South Africa

10 Commentsby   |  06.19.11  |  Uncategorized

The past couple days have been pretty relaxed. We went over to the guy we’re working with, Hein’s house yesterday and had a barbecue and watched rugby with his family. The food was great and watching rugby was pretty cool. The food wasn’t too much different from American food. We had sausage, beef, salad, and then something similar to grits. Then Hein was teaching us about rugby and telling us about the different teams in the South African league. I must say that the South Africans get really intense about their rugby, especially right now since it’s the playoffs. It’s a really fun sport to watch.
Then this morning we went with Hein to a church in or near Cape Town where he was asked to preach. We will probably be working with the people there a lot because a bunch of the kids are going to come to the sports camps. It was an awesome experience. The church is in a very poor part of town. They meet in the garage of somebody’s house that was turned into a church building, and there were probably about 30 people in there. The people mostly consisted of “brown” people (which is what they call themselves). They were very welcoming from the moment we got there. It was very interesting that even though they are not wealthy, they dressed up very nicely for church. All of the men were in suits and ties. The service was definitely different then what I am used to, and it was great. There was not much structure to it, and it lasted about 2 and a half hours. They actually had a band consisting of a keyboard, drum set (with a cracked cymbal and a hi-hat held together by tape), and a 5 string electric bass. The youth played and led the worship. Pretty much everyone in the congregation picked their own key to sing in, but it was cool because absolutely nobody cared. They pretty much let the entire service be controlled by the Holy Spirit. We would sing a couple of songs, then the pastor would say a couple things, then we’d sing for a while, then somebody else would say something, etc…. Whenever anybody spoke, including Hein, I only understood probably 60% of what they were saying because everybody would switch languages mid-sentence. They would be going along in English and then suddenly switch to Afrikaans or vice versa. While all of the adults speak pretty good English, a lot of the kids are a little shaky with it and were a little self conscious about talking to us because of it. It is a little hard to understand them sometimes, and they also use a lot of slang that is only used in their area. But anyway, the service went on for a while, and then when the pastor felt the time was right, He invited Hein to come give his sermon. Hein had told us beforehand what he was planning on speaking about, but he also said that he would probably change things as the Spirit moved him, and he did. You could tell he was well prepared, but the way he spoke and the way it flowed it was also very obvious that he was going where the Spirit led him. I don’t really know how long it was, but I’d say it lasted anywhere from 30 minutes to an hour. At two different points, he had Ryan and I each come up and give a personal example to go along with his point. When he had me come up, he was dealing with the passage in John when Jesus called Peter out of the boat to walk on water. He took it a little different direction than most people do when talking about this story. He was specifically focusing on the 11 apostles who stayed in the boat and why they did. So he had me talk about a time when I either decided to step out of the boat or decided to stay in and why. He told me this morning before we went that that’s what he was going to ask me, so I had some time to think about it but not much. And as most of you who are reading this know, I’m not too keen on public speaking and am not very long winded, so I didn’t really know how it was going to go. But when I got up there, I was extremely comfortable and actually had quite a bit to say. I asked the Lord to speak through me and I believe that’s the only explanation. I even got a couple of “hallelujah’s” from the pastor which was pretty cool. Then later when he had Ryan speak, he was dealing with the passage when Steven was stoned to death and focusing on the fact that it says Jesus was standing in heaven. So he had Ryan talk about what it looks like in his life to live in such a way that Jesus is standing. At the end of the service, they had the entire congregation come to the front and had the three of us stand in front of them and pray over them all at once. At one point in the service while we were singing, about half of the congregation started running up and down the aisle dancing and singing. The amount of passion that these people have for the Lord is something that I think I could use a lot more of.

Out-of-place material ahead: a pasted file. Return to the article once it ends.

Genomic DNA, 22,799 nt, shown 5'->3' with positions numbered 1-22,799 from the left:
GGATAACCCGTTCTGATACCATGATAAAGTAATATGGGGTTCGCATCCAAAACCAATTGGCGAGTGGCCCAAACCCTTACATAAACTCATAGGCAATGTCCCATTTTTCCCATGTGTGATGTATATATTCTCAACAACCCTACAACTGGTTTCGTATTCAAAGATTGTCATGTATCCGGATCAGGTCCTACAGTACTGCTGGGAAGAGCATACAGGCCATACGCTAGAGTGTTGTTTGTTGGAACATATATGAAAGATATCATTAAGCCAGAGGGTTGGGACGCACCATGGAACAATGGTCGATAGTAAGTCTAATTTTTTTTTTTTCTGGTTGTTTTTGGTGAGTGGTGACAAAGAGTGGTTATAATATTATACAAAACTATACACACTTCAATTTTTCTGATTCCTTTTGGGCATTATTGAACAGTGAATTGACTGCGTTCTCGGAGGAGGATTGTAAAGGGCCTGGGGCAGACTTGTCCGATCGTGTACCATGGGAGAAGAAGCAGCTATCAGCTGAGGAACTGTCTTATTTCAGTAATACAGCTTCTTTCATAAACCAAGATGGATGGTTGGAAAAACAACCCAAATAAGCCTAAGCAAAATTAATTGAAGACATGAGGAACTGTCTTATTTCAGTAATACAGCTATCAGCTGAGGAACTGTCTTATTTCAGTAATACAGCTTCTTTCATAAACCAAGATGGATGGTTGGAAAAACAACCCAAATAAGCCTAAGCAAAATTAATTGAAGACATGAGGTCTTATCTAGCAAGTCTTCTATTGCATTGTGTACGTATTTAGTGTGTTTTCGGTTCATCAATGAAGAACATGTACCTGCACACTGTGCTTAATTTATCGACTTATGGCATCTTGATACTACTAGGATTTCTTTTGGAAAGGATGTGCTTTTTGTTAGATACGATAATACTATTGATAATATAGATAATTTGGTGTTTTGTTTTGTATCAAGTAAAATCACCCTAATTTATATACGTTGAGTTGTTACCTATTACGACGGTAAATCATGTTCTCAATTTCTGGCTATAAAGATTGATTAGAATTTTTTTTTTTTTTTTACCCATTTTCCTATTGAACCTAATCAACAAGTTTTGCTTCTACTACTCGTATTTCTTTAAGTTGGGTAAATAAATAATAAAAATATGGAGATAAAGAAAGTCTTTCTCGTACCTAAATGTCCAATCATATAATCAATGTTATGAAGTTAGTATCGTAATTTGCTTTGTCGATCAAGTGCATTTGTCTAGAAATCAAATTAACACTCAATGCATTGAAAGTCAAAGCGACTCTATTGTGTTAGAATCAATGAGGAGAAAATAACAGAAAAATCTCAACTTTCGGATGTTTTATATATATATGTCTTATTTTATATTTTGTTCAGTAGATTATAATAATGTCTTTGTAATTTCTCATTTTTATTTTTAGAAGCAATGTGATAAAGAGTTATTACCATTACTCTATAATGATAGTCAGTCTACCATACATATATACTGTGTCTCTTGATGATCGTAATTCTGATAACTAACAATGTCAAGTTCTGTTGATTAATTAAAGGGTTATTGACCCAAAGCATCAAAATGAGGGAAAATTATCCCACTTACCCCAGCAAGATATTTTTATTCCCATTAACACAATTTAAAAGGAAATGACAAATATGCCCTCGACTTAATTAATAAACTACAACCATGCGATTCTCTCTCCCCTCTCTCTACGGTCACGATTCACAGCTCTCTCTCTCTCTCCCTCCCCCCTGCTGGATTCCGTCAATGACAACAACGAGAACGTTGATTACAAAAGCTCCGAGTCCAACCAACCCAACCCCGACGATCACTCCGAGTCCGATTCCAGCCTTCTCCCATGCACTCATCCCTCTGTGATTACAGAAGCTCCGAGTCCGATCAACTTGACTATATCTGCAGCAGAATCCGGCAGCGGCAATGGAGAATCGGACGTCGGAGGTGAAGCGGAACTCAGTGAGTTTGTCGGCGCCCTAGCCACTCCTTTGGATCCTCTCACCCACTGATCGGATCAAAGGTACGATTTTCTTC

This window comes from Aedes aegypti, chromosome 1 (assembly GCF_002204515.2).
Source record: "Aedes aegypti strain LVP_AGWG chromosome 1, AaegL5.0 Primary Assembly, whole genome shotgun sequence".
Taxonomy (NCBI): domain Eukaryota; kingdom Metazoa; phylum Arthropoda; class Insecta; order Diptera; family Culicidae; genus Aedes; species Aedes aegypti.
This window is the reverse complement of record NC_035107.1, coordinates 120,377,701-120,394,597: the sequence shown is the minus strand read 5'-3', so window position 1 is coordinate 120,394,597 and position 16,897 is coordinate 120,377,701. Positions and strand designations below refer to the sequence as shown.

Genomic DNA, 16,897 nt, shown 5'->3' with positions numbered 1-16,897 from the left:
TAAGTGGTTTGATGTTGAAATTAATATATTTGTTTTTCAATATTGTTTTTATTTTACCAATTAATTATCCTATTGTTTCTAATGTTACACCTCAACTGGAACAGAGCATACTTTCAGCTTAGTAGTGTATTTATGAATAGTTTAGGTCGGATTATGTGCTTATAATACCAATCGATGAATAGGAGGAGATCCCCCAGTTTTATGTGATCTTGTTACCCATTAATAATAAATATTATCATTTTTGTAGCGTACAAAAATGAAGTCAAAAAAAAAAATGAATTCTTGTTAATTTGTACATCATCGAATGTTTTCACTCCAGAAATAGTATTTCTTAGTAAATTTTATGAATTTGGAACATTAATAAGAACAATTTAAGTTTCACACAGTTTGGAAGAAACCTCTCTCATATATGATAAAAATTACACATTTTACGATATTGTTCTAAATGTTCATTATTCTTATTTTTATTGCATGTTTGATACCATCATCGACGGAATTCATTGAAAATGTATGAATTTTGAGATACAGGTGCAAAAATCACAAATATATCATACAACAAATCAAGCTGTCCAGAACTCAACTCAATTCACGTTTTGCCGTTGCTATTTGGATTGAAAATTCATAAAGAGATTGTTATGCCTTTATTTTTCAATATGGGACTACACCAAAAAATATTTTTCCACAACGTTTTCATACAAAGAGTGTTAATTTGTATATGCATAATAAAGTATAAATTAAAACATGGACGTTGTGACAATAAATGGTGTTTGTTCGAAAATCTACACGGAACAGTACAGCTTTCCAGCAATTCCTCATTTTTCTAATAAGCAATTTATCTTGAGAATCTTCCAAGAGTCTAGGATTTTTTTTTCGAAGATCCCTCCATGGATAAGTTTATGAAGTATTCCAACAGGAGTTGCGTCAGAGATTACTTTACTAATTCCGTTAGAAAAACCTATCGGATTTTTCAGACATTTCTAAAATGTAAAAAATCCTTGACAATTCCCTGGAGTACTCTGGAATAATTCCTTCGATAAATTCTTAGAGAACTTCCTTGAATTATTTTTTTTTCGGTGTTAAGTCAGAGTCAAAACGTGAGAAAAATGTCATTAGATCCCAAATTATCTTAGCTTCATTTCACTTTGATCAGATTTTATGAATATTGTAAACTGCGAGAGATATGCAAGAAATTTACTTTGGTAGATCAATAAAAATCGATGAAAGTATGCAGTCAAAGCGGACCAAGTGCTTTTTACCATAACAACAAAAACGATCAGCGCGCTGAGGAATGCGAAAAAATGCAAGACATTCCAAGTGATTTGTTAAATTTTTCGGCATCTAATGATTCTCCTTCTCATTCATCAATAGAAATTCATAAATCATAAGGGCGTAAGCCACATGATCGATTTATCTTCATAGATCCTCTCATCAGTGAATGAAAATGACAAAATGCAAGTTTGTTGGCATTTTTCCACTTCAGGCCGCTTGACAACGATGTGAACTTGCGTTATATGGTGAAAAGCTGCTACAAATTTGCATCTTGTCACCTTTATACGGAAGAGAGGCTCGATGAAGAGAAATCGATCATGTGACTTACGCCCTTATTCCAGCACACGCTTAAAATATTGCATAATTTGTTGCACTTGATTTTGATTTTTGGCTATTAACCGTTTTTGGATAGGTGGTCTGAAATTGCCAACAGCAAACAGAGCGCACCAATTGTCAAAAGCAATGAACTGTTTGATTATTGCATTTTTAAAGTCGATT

After the service, we stayed and talked to the kids for a while and started to get to know them, and then we went down the street to somebody else’s house and ate with all of the men. Hein had told us to prepare ourselves for eating with them because you never know what kind of stuff they’re gonna make, so I was a little nervous at first, but it turned out to be amazing. It was quite a feast. There were sweet potatoes, sausage, potatoes, curry, lasagna, mixed vegetables, and lamb chops. It was great. While we were eating we got to talk to the pastor for a little while and learn more about their culture. It was very humbling. His passion and faith are amazing. He talked some about racial and class issues, but never complaining about his own situation (which in the eyes of many Americans would not be very good). Mostly he talked about how unfortunate and unfair things are for the “black” people (who are different from the brown people). He talked about how the slums that they live in, which consist of shacks all crammed together, is unacceptable and that as a nation they should not have so many people living in such poverty. This is a man who lived through the oppression of apartheid, and yet he does not focus on himself. He is currently a part time student studying law and wants to become a family lawyer to help out those in his community. I also love how communal the brown people are. Many times they will cook out on the street instead of in their houses so that people in the neighborhood can join them, and they will shut down streets to have big parties, and just generally share their lives together as a community. I think there is a lot I can learn from these people and I’m hoping I get to spend more time with them while I’m here.